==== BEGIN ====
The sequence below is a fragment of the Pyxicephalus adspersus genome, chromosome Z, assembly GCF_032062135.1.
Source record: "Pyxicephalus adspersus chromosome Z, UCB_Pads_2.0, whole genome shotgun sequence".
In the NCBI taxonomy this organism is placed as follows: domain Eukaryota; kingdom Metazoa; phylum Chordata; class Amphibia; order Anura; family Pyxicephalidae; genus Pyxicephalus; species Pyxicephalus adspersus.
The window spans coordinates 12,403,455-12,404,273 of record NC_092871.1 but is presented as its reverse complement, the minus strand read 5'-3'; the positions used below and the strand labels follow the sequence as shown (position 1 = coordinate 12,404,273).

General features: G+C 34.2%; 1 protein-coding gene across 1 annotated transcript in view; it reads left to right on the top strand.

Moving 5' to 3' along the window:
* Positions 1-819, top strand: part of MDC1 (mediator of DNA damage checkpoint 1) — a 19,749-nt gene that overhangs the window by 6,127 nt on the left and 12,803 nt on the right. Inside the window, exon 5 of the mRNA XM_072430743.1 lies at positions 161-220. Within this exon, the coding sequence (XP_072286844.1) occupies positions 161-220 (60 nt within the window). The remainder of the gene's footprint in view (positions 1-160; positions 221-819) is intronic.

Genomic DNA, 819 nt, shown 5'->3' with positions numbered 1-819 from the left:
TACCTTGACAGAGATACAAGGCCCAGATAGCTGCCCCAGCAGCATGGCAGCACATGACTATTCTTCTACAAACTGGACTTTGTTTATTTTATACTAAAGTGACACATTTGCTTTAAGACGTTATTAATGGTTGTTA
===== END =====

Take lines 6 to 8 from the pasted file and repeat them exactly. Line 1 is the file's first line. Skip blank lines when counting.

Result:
Moving 5' to 3' along the window:
* Positions 1-819, top strand: part of MDC1 (mediator of DNA damage checkpoint 1) — a 19,749-nt gene that overhangs the window by 6,127 nt on the left and 12,803 nt on the right. Inside the window, exon 5 of the mRNA XM_072430743.1 lies at positions 161-220. Within this exon, the coding sequence (XP_072286844.1) occupies positions 161-220 (60 nt within the window). The remainder of the gene's footprint in view (positions 1-160; positions 221-819) is intronic.

Genomic DNA, 819 nt, shown 5'->3' with positions numbered 1-819 from the left: